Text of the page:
My friend discovered Q.
And one July night this year at 10pm, I phoned him for what I thought would be a brief conversation. Our conversation lasted 3 hours. When we finally said our goodbye’s, I laid in bed feeling a deep mixture of gratitude and fear. I felt grateful my friend would trust me with his heavy, scary thoughts, but I also felt scared by my friend’s heavy, scary thoughts.
While staring at a blank ceiling in almost complete darkness, my mind felt haunted. Eerie quotes from my friend appeared and disappeared in my mind like fade to black transitions in a Powerpoint presentation- phrases like “I might have to choose a side” and “I’m sick of their bulls—” and “There’s something deeper going on.”
Who is Q?
From what I gather, Q Anon, a.k.a. Q claims to be a high ranking government official who frequently drops information to obscure public websites about “what’s really happening” in the world. Q drops everything from apocalyptic riddles to conspiratorial clues. For example, Q and his or her followers have infamously claimed Trump is fighting to break up a Satanic celebrity ring of cannibalistic pedophiles.
How’s that for polite dinner conversation?
Usually when a distant relative starts spouting off conspiracy theories at Thanksgiving, I politely excuse myself from the table. But lately, I’ve noticed some of my smartest and most well-grounded friends and even some respected pastors buying into big conspiracy theories about everything from 9/11 being an inside job to COVID-19 being a Chinese bioweapon. And that’s just the very small tip of a very large iceberg.
When my friends start talking conspiracy and end of the world scenarios, it usually ends in conversations about preparing for a great American tragedy. Honestly, half of me wants to run from these conversations. The other half of me gets intrigued. And I feel torn because I don’t want to prep for another Y2K non-event and look like a fool when nothing happens, but I also don’t want my wife and two kids to get caught unprepared if apocalyptic events are genuinely lurking over the horizon.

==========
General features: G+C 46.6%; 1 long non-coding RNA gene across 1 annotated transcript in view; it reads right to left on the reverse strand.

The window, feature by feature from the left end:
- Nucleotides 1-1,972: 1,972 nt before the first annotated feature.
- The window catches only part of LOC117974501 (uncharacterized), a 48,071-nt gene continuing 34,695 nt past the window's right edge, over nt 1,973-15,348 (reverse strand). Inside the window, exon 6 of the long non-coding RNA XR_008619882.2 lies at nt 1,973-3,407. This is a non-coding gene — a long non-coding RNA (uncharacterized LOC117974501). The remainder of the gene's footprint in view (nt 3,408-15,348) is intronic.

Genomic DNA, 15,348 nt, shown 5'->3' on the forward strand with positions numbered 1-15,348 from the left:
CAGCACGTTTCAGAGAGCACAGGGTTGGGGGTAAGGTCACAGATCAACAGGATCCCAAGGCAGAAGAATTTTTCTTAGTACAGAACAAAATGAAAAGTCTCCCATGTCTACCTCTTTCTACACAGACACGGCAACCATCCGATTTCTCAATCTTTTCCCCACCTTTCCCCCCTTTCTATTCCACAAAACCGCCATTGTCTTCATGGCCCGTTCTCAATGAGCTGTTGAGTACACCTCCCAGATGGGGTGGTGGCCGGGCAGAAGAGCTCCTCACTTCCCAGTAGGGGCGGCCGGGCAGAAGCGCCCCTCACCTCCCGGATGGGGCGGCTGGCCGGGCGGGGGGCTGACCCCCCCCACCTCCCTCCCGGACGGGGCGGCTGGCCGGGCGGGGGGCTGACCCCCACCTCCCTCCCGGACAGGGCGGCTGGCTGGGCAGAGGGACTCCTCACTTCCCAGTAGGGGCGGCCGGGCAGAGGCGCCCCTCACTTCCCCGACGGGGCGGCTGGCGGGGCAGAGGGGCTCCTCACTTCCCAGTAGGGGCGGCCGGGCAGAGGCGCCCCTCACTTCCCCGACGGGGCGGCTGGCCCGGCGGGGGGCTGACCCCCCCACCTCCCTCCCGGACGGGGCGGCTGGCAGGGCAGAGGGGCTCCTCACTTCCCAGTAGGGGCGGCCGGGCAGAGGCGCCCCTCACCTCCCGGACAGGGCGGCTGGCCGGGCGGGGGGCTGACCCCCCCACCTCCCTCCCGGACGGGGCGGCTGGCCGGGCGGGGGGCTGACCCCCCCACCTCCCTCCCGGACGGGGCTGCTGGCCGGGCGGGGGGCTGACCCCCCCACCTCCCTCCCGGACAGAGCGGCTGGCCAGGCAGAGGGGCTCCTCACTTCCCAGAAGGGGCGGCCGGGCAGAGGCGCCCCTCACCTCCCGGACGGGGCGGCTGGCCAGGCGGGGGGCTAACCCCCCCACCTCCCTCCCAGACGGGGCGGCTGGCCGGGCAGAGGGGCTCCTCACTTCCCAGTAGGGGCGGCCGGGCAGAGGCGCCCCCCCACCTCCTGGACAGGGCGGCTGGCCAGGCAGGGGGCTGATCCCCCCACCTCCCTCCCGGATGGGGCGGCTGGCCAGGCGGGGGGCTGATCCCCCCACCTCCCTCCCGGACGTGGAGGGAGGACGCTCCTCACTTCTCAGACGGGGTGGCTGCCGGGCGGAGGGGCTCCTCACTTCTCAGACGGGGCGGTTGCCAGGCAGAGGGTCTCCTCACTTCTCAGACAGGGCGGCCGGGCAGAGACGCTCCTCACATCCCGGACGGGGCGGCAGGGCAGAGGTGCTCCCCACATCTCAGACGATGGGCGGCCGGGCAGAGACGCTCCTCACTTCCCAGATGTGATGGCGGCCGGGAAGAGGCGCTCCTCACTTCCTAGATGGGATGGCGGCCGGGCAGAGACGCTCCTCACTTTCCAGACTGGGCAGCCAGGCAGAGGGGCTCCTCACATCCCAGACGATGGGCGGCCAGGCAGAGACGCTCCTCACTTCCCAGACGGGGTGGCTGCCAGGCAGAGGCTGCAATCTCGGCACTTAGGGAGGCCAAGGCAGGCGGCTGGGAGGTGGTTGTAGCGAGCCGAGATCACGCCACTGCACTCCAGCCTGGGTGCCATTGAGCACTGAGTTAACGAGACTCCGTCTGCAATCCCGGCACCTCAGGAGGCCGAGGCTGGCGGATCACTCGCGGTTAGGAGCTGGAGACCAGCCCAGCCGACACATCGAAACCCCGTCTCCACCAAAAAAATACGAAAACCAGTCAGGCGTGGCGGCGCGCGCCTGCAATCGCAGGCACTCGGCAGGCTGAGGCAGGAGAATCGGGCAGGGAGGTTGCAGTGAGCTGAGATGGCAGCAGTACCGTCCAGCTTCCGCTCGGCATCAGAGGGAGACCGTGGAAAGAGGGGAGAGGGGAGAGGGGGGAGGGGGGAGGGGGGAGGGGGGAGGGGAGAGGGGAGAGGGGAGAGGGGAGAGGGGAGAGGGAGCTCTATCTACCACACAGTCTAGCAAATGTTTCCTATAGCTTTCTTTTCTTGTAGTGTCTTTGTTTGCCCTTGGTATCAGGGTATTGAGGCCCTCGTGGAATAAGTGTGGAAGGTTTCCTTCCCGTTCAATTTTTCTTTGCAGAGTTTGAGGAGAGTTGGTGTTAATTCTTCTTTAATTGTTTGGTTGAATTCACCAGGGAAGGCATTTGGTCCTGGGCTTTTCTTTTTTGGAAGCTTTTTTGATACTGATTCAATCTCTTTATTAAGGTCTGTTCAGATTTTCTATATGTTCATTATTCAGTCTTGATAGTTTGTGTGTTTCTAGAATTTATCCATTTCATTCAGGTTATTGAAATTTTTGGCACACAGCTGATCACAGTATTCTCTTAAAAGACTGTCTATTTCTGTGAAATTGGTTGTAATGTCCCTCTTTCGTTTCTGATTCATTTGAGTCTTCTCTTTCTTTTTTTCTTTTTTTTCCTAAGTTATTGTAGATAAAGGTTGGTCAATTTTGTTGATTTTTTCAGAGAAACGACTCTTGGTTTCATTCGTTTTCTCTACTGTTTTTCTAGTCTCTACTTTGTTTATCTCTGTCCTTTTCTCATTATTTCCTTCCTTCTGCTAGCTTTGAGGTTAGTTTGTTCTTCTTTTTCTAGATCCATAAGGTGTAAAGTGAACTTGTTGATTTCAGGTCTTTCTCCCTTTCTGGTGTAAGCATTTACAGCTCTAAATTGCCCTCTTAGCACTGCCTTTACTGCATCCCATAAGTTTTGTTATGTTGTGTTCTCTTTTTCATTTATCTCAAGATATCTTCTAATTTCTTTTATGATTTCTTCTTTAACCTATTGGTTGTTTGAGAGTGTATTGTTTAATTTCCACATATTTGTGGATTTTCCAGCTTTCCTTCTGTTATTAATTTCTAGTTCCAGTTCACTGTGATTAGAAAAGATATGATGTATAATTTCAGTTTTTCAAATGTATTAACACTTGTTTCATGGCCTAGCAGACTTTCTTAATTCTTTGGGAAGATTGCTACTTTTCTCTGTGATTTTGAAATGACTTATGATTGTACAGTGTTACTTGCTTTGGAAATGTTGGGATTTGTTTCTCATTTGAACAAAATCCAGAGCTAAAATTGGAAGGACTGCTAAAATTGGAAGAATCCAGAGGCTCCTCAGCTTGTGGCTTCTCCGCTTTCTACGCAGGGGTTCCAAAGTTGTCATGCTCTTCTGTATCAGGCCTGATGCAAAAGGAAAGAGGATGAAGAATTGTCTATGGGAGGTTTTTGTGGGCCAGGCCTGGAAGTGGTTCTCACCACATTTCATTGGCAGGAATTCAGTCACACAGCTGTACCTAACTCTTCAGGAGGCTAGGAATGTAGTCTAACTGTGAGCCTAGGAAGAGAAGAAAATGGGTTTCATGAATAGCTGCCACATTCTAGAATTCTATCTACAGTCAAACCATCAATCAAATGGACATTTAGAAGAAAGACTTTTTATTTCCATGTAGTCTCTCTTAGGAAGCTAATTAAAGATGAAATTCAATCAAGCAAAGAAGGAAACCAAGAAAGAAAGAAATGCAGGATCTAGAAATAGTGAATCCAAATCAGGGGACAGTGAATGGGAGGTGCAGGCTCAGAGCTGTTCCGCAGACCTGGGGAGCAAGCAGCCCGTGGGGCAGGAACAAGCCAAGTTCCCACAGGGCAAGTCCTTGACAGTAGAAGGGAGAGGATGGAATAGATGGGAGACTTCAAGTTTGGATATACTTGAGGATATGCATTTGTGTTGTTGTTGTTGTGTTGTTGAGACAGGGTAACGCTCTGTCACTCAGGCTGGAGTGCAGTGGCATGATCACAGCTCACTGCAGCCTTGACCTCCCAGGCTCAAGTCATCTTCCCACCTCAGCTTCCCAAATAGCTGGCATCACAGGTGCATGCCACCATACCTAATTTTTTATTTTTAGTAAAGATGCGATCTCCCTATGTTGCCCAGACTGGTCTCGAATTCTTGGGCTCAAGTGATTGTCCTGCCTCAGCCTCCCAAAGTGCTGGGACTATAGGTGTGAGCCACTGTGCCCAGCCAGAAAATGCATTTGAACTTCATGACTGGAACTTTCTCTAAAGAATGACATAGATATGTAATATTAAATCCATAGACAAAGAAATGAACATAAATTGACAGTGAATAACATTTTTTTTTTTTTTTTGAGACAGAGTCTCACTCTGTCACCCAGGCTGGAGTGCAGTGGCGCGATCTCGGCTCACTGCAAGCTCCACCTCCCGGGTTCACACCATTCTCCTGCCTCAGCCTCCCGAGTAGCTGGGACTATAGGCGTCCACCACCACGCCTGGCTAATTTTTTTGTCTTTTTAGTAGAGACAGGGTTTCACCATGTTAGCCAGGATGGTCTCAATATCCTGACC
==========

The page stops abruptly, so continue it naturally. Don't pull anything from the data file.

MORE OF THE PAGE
So, what do I do? I would like to say I automatically hit my knees in prayer and open up my Bible, but instead, I usually binge hours of political news and shocking national events on YouTube. I’ve watched a man shoot two police officers in the face, a fire tornado swirl in California, and a woman arrest an arsonist at gunpoint. And that was last Tuesday.
I’ve also watched rioters in Louisville try to set fire to a courthouse. I’ve interviewed a pastor from Kentucky about his apocalyptic dreams. And as I’ve contacted all of my close friends to calm me down from becoming a conspiracy theorist, they’ve revealed to me that they have either bought guns, stored up food, or chosen to vacate their cities of residence for a few weeks before and after the election in November.
I wish they were kidding.
Be Careful What You Pray For…
But since they’re not, and since my mind has not been calmed by more YouTube videos, more social media, or more conversations with friends, I’ve slowly re-discovered one thing: prayer. I pray all of the time now. I’m not saying this to earn your approval or a heavenly merit badge. I’m saying this because I’ve realized my connection with God is not a side benefit of knowing Jesus. In 2020, it’s become a necessity to keep me sane.
As I’ve began to pray more, I’ve started remembering some of my fervent prayers in the past. “Lord, unmask the evil in our society.” “Lord, expose the corruption in me, in my community, in my city, in my state, and in my country.” I along with many others have prayed these prayers, which makes me think, “Be careful what you pray for.”
The Truth About Q
From Q Anon’s PizzaGate to CNN’s Russian collusion, a core suspicion hides in the center of every conspiracy theory. Here’s the suspicion: Evil is lurking just beneath the surface of what we see.